The Bank of Israel lowers the interest rate for February 2007 by 25 basis points to 4.25 percent

The Bank of Israel lowers the interest rate for February 2007 by 25 basis points to 4.25 percent
The Bank of Israel announces that the interest rate for February 2007 will be lowered by 25 basis points to 4.25 percent. This step is consistent with the policy of maintaining price stability in the long run, in accordance with the inflation target of 1–3 percent a year.
Background conditions
The Consumer Price Index (CPI) remained unchanged in December, slightly above expectations. Over the year 2006, the CPI changed minimally by –0.1 percent, below the inflation target range of 1–3 percent. However domestic prices–– prices that are not influenced directly by changes in the exchange rate––rose by more than 2 percent in annual terms. Following the cumulative fall of 1.8 percent in the CPI from September to November 2006, inflation over the past 12 months is expected to be lower than the target for the first three quarters of 2007.
Inflation expectations for the next year derived from the capital market were close to 1 percent in January 2007, after falling in the last quarter of 2006 from about 2 percent, the level around which expectations fluctuated in the first three quarters of last year. Expectations derived from the yield curve imply a further reduction in the interest rate in the course of the next twelve months. Forecasters predict an inflation rate for the next 12 months of 1.9 percent, close to the midpoint of the target range. They also expect, on average, that the Bank of Israel interest rate will reach 4.5 percent at the end of 2007. The econometric models of the Bank of Israel point to a relatively high probability that inflation for 2007 (taken over the preceding 12 months) will come within the inflation target range in the fourth quarter of 2007, subject to a modest reduction in the interest rate, mainly in the first quarter of the year.
National accounts data show a return to the high rate of economic growth that characterized the economy in the first half of 2006. The Bank of Israel's Companies Survey also shows a continued rise in activities in most industries and an expectation of continued expansion in the first quarter of 2007. The composite state-of-the-economy index in December and the revision upward of preceding months also indicate a strengthening of real activity. According to trend data in October and November of last year, the unemployment rate stands at 8.3 percent. This rate confirms the large fall registered in unemployment in the third quarter of 2006, to 8.3 percent, down from 8.8 percent in the second quarter. The tourism industry registered a rise in hotel nights (seasonally adjusted) at a rate in line with the rising trend seen after the sharp decline following the fighting in the north.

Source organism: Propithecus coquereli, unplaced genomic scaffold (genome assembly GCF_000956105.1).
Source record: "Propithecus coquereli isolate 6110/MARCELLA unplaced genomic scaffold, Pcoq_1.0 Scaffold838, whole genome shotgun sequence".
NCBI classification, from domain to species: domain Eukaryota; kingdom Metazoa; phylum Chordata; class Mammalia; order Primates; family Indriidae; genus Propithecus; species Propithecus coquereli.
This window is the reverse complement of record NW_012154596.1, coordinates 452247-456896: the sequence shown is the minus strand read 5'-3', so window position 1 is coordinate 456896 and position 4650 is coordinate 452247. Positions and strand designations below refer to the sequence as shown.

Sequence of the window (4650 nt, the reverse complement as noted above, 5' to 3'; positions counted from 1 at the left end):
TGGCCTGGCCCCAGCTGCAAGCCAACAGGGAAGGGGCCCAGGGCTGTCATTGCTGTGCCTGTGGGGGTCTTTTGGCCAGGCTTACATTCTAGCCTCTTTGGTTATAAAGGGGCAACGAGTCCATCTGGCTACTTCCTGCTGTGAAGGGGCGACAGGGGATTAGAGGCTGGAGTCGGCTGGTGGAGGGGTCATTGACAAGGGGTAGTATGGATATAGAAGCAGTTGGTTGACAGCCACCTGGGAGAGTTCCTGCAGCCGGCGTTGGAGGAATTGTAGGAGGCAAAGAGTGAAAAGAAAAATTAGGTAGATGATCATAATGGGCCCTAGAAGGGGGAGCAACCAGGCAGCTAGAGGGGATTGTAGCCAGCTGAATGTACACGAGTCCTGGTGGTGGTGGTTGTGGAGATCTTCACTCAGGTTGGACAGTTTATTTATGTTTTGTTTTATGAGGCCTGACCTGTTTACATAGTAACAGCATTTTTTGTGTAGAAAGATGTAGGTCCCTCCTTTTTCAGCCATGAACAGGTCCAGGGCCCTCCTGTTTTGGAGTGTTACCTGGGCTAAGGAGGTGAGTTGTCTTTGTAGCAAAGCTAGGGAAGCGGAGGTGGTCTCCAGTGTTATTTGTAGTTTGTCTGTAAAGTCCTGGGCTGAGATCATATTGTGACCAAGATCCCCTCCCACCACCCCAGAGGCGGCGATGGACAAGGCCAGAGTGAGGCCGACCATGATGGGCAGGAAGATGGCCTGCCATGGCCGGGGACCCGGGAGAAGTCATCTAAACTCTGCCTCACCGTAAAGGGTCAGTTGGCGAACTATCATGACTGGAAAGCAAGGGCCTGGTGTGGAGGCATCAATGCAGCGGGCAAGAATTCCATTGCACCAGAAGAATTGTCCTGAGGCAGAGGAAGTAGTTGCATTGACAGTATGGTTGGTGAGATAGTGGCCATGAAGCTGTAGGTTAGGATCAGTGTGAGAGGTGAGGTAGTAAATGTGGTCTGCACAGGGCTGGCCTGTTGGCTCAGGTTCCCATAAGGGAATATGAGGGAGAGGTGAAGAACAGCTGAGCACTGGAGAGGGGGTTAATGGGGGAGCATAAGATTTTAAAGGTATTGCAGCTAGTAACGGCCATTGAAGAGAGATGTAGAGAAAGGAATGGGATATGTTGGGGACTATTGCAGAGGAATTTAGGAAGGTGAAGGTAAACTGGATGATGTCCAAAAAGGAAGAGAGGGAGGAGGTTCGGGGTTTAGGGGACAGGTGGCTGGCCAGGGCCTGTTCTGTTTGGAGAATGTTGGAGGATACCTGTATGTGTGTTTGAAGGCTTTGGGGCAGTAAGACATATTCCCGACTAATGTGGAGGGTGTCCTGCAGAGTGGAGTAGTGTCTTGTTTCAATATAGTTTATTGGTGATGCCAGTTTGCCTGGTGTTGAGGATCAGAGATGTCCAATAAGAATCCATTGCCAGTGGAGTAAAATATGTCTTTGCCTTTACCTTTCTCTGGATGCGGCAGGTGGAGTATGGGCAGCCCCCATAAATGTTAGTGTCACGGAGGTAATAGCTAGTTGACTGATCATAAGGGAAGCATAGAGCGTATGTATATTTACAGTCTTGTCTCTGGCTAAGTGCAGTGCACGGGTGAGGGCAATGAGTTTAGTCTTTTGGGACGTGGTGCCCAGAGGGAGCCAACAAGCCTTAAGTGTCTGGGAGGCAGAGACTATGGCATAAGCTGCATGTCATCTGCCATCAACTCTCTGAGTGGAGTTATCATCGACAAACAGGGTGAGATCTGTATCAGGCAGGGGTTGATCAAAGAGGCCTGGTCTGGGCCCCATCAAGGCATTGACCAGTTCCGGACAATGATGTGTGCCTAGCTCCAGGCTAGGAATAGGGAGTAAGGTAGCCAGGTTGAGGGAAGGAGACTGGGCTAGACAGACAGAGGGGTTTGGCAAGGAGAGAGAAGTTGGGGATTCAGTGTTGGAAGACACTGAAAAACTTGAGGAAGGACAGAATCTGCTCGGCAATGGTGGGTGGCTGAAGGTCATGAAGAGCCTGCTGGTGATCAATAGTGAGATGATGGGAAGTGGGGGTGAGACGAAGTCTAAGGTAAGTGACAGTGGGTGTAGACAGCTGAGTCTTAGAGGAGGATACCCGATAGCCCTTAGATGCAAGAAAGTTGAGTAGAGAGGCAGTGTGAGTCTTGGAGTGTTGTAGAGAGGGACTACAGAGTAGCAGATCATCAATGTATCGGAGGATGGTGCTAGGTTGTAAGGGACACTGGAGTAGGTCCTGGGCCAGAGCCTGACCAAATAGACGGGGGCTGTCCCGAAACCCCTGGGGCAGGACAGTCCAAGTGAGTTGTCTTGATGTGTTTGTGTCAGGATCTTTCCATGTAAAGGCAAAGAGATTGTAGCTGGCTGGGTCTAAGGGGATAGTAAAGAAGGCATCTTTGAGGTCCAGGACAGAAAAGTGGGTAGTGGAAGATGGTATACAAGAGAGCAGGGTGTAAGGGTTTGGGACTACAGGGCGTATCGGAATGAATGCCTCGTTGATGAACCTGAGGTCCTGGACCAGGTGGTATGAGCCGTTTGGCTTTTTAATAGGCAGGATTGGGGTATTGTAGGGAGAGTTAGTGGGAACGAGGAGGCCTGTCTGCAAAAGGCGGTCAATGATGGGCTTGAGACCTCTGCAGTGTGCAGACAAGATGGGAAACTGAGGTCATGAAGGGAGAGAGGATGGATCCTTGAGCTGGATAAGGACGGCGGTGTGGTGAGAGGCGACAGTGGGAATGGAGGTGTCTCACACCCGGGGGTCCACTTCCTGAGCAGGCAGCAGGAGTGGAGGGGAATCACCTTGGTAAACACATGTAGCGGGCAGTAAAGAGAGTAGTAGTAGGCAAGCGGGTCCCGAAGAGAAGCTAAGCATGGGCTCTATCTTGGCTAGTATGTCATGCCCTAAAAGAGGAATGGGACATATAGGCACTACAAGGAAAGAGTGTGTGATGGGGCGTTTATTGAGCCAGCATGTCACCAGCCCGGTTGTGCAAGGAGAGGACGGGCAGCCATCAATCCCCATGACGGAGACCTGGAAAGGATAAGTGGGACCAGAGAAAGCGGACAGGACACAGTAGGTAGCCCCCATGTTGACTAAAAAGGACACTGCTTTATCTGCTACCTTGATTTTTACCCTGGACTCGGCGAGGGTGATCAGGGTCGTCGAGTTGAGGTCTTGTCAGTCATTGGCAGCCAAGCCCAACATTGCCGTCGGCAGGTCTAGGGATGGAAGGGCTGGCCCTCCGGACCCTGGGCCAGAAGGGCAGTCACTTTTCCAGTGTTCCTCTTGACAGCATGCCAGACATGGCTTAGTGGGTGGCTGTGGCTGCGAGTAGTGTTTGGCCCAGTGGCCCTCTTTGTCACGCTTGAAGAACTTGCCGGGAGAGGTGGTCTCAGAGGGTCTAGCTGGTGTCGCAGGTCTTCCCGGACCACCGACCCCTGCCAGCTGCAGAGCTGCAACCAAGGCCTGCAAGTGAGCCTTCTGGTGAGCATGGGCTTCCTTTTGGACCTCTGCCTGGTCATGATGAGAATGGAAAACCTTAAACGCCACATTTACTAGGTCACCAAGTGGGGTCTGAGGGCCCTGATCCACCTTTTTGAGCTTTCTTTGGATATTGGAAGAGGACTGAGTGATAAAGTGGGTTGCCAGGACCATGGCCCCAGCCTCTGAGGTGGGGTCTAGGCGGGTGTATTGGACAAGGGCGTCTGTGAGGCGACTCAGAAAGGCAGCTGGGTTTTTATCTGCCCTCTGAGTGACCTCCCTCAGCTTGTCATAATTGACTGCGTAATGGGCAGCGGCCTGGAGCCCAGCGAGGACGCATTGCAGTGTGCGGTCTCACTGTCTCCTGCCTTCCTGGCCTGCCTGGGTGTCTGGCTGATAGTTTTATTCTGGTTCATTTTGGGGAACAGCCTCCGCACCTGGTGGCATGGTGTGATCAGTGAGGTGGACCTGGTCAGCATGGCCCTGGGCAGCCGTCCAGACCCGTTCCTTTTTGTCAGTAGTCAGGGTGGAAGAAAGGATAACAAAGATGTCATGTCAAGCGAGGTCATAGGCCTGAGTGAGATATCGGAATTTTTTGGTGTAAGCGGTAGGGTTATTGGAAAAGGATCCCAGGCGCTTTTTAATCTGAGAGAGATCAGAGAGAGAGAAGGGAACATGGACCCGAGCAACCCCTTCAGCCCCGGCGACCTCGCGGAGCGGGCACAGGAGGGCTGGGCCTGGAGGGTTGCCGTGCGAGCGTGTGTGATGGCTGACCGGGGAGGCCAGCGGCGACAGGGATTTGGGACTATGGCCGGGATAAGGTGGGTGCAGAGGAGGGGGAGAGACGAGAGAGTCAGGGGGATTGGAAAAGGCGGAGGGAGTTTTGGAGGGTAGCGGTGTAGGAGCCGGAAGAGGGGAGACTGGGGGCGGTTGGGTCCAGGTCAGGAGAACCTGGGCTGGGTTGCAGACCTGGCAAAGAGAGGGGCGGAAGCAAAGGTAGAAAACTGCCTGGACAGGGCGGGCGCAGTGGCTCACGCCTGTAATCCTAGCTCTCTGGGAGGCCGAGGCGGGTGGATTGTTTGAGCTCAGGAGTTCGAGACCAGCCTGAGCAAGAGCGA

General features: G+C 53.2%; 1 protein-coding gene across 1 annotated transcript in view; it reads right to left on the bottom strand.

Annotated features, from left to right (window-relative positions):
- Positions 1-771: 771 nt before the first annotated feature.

Nonresidents’ flow of investments in Israel continued in December, following the trend set since the beginning of 2006. Furthermore, exports continued to rise faster than imports creating a significant current account surplus in the balance of payments, which reached about 5 percent of GDP in the year 2006.
In the international financial markets, there was a further significant drop in Israel's risk premium, as measured by the five-year CDS spread, and in the yield gap between fixed-rate, 10-year Shahar local-currency bonds and 10-year US government bonds. In January, the negative interest rate gap between the interest rates set by the Bank of Israel and the US Federal Reserve reached 75 basis points. The US capital markets expect no change in the Fed rate in the coming month. Furthermore, the interest rate in Europe is on a rising trend.
The general budget deficit in 2006 totaled about 0.9 percent of GDP, below the planned ceiling. This was despite the fighting in the north. The 2007 budget, as approved by the government, was passed by the Knesset soon after the end of 2006, without the delay seen in previous years. According to the budget, the deficit ceiling for the current year is set at 2.9 percent of GDP, although the actual deficit for 2007 is expected to be lower than this.
The main considerations behind the decision
Recent economic developments have had counterbalancing effects on the rate of inflation. The reduction in the Israeli risk premium and the increase in the current account surplus of the balance of payments tend to strengthen the currency and reduce the inflation rate. The low budget deficit in 2006 and the expectations for a moderate deficit in 2007, reduce the net pressure of government demand on resources and further contribute to lower inflation. By contrast, the rapid growth that has reduced the output gap, tends to increase inflation. This effect has not yet been expressed in developments in the consumer price index, although there are certainly signs of an effect on local prices, that is, prices that are not directly affected by movements in the exchange rate.
In taking these considerations into account, the Bank of Israel concluded that in light of the very low level of inflation, which (measured over the past twelve months) is expected to return to within the target range only in the fourth quarter of this year, a further 25 basis point cut in the interest rate would strengthen the probability that the inflation rate would be close to the center of the target range towards the end of the year. Monthly changes in the CPI, in annual terms, are expected to return to the seasonal path consistent with the mid-point of the inflation target range by the end of the first quarter of the year.
The Bank of Israel will continue to monitor economic developments closely with the intention of achieving the price-stability target. Subject to this, the Bank will continue to support the attainment of a range of objectives of macroeconomic policy, in particular to encourage employment and growth. In addition, the Bank will continue to support financial stability.